In the second proposition he just shows that if you observe something moving in such a way as to sweep out equal areas in equal times (looking at arcs drawn about some designated center) then it must be acting under a centripetal force.

In the third proposition he argues that if a body is tracing out equal areas in equal times with respect to some accelerating object, then the first body must be under the combined influence of a centripetal force from the second object and also the same accelerative force as the second object is feeling.  In other words, Newton translates his results to non-inertial frames.

So far the man has built laid down basic laws of motion, described a painstaking experiment, built up calculus, derived one of Kepler's Laws, and developed some physics for non-inertial frames.  This is why physicists regard him as something of a deity.  He's blending together a bunch of techniques and fundamental concepts, any one of which could easily be a claim to some fame in the history of physics, and at the same time he's blending together skill sets that few physicists will ever master simultaneously.

This is why we love him.

Principia, Book 1, Section 1

This section is entirely geometric proofs of lemmas concerning either areas or ratios of lengths or areas in limiting cases as angles or lengths approach zero, or as the number of divisions becomes infinite.  It's a hard slog, and I have to admit that I mostly read to get a sense of Newton's style rather than the details.  I am proud of myself, though, for being able to deduce that Lemma 10 is a proof that dx=0.5*a(0)*dt^2 for small dt and v(0)=0 and that Lemma 11 is a proof that y~theta^2 for a pendulum set up such that y=0 when theta=0.

Section 2 is physics rather than geometry; hopefully it will be an easier read.

Monday, July 18, 2016

Newton: "Axioms, or Laws of Motion"

After stating the three laws of motion, Newton starts into corollaries.  The first two corollaries involve the parallelogram law of forces, resolution of forces into components, and an example with tension in ropes.  The next two corollaries (3-5) are more interesting, involving conservation of momentum (though not stated in that language; to Newton momentum was "quantity of motion") and the conservation of center of mass velocity.

Corollaries 5 and 6 show that the relative motion of a system of interacting bodies is unaffected if we move to a different inertial reference frame, or to a non-inertial reference frame at constant acceleration.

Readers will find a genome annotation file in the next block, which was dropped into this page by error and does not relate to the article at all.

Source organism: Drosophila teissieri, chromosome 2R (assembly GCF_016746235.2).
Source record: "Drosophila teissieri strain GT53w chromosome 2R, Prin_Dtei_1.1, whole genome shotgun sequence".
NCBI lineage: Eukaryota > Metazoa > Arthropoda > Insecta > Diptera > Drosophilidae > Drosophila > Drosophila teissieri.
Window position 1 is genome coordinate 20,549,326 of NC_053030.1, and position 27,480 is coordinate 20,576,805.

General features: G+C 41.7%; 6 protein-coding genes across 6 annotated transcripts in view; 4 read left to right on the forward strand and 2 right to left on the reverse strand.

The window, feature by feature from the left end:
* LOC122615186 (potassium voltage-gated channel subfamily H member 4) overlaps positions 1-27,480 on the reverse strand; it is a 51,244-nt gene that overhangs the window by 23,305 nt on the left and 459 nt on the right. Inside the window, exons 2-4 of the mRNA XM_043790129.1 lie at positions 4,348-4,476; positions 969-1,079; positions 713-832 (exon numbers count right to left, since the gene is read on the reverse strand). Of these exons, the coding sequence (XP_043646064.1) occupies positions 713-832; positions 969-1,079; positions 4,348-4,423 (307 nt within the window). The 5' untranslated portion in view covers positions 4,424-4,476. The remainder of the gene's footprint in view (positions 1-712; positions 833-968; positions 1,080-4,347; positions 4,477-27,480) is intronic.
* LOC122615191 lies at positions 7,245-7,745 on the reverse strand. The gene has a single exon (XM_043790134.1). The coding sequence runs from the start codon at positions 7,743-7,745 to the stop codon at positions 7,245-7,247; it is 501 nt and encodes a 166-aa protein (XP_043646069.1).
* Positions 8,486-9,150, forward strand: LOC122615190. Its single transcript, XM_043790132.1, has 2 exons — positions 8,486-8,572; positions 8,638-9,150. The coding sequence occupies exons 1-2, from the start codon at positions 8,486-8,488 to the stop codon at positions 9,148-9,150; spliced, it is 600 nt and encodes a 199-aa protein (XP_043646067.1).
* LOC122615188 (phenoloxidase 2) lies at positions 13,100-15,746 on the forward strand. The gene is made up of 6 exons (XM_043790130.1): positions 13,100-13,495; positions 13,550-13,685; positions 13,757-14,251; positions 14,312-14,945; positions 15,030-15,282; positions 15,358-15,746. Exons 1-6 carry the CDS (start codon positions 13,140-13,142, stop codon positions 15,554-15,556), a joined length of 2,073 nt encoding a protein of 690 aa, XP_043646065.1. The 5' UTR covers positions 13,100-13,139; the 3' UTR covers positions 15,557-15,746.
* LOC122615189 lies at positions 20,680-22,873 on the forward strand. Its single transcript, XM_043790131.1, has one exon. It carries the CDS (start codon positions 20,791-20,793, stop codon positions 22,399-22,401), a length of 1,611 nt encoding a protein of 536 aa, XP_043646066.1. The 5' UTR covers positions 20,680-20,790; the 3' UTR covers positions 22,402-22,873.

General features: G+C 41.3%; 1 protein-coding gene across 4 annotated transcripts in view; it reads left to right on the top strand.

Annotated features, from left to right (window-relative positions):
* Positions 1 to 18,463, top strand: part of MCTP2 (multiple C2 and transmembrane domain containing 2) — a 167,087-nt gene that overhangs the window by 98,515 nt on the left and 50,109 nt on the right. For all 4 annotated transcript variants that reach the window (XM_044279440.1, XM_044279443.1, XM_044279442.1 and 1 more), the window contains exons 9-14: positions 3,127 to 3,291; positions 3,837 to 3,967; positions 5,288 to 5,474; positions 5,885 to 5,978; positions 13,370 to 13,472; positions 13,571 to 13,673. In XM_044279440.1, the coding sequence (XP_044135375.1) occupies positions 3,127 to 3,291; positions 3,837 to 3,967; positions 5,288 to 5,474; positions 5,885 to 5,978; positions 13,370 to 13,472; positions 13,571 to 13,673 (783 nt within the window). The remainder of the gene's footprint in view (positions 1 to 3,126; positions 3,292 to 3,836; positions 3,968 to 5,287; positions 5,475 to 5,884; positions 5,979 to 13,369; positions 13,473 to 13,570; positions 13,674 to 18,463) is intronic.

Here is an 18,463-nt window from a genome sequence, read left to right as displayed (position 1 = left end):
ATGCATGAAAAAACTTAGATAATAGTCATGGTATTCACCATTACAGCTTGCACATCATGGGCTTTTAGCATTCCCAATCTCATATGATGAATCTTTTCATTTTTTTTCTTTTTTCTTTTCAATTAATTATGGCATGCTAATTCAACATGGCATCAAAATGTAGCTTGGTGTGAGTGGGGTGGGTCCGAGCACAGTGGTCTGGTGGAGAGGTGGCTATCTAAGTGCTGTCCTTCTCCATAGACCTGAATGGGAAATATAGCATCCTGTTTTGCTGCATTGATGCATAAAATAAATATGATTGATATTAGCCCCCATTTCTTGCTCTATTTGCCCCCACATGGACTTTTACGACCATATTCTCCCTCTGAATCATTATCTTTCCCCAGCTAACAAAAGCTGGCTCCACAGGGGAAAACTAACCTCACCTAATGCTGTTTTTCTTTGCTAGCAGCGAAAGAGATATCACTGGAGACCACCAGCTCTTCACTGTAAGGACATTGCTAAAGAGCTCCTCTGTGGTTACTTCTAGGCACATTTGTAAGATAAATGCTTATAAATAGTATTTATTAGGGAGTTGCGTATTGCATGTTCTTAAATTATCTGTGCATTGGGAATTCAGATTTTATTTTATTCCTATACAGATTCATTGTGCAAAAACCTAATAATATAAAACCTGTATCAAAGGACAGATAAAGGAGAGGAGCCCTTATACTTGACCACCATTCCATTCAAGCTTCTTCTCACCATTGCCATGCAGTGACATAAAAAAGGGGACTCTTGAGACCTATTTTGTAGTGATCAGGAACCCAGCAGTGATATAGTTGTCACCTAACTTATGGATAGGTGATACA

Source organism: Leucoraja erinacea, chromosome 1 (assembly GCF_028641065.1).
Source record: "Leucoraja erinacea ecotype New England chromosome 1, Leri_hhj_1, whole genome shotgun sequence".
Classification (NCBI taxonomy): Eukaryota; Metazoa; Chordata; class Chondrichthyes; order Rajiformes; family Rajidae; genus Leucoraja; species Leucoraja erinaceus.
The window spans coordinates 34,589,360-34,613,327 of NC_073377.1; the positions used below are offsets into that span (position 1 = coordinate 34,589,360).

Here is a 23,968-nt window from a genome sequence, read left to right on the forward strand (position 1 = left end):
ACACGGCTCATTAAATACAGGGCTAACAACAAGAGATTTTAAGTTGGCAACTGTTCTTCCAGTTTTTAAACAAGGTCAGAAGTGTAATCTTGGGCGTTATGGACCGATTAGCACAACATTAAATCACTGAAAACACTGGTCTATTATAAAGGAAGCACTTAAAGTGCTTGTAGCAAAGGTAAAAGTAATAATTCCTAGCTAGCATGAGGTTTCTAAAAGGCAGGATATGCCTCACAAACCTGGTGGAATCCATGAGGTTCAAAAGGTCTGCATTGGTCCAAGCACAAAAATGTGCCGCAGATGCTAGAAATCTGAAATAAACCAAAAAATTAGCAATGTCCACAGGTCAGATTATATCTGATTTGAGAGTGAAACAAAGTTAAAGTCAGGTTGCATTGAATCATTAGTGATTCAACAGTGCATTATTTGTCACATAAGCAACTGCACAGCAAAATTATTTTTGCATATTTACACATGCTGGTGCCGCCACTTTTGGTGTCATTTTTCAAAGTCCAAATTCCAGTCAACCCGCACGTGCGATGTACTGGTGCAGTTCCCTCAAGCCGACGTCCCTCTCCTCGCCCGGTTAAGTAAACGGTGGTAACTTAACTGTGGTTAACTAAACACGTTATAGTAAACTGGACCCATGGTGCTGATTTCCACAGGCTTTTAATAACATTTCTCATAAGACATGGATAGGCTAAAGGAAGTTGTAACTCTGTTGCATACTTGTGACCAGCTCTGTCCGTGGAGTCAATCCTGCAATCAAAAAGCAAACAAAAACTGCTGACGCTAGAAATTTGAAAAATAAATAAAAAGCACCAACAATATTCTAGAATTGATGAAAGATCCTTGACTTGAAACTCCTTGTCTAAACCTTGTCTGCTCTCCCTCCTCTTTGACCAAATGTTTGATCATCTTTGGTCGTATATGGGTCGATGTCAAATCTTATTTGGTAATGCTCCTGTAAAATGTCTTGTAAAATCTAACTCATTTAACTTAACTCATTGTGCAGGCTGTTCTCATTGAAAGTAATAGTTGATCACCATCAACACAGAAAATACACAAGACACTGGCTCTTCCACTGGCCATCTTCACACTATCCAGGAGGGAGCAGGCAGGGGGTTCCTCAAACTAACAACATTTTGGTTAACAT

The Scholium shows us what a genius he is.  He cites prior work by Huygens, Wren, and Wallis on collisions, but notes that they only worked out elastic collisions.  He works out an example with an inelastic collision of two hard objects on pendula, shows how to estimate the effect of dissipative forces in a self-consistent manner, and then describes an experiment that he did to test his calculations (involving a 10 foot pendulum and errors no larger than 3 inches for the maximum height reached by objects, i.e. 2.5% error).

Having showed his skill as an experimental, he uses symmetry arguments and the impossibility of perpetual motion to demonstrate the validity of the Third Law for attractive forces, including a thought experiment on the stability of the earth as a self-gravitating object.  Since the Third Law can be shown (in the Lagrangian formalism) to arise from translational invariance, I like his use of symmetry arguments here.  It may be the earliest precursor of Noether's Theorem.

Newton: Definitions

I just finished reading the first section of the Principia, on definitions.  In discussions of Definitions 3 ("Inherent force of matter") and 4 ("Impressed force") Newton repeatedly refers to the "force of inertia."  Given that a person pushing on an object to change its velocity feels a force from the object when they make contact (the normal force, equal and opposite to the impressed force) I suppose that one can forgive him for this conceptual error.  I am amused by the thought of modern physics pedagogues (whether old school traditionalists lecturing kids about how inertia isn't a force or hip and modern interactive instructors giving kids group activities on the top) scolding him.

Then he talks about the difference between absolute motion and relative motion, absolute motion being motion relative to space and relative motion being relative to another object.  He makes the important point that you cannot discern absolute motion by looking at the relative motion of two different objects because you don't know the absolute motion of either.  However, he then explores his famous bucket thought experiment to argue that there are some cases in which absolute acceleration can be inferred.  I've already discussed that thought experiment and Mach's reaction to it, so I have nothing to add here.  I will just say that the real significance of the Principia is not his conceptual understanding of physics (a modern pedagogue could easily find much to scold him for) but rather his ability to add new ideas to a big, bold, framework and then apply those ideas unflinchingly and with no reluctance to generalize, and extract predictions for the motion of the planets.

Next up:  His axioms, or laws of motion.

More sages on the pages

The Atlantic has an article defending the college lecture, written by Christine Gross-Loh.  It is interesting to see this; they are hardly a counter-establishment venue, but they do tend to publish a certain amount of commentary deemed to be within the range of safe contrarianism.

I learned of this article from a piece by Joshua Kim at Inside Higher Ed.  Kim argues that most people in instructional design hold opinions on lecturing that are more nuanced than those that the Atlantic article is responding to.  That may be true, but the currents that Gross-Loh highlights are nonetheless real.  I've submitted a comment saying that; I won't regurgitate it here because it's nothing I haven't said a million times before and it will show up soon enough at IHE.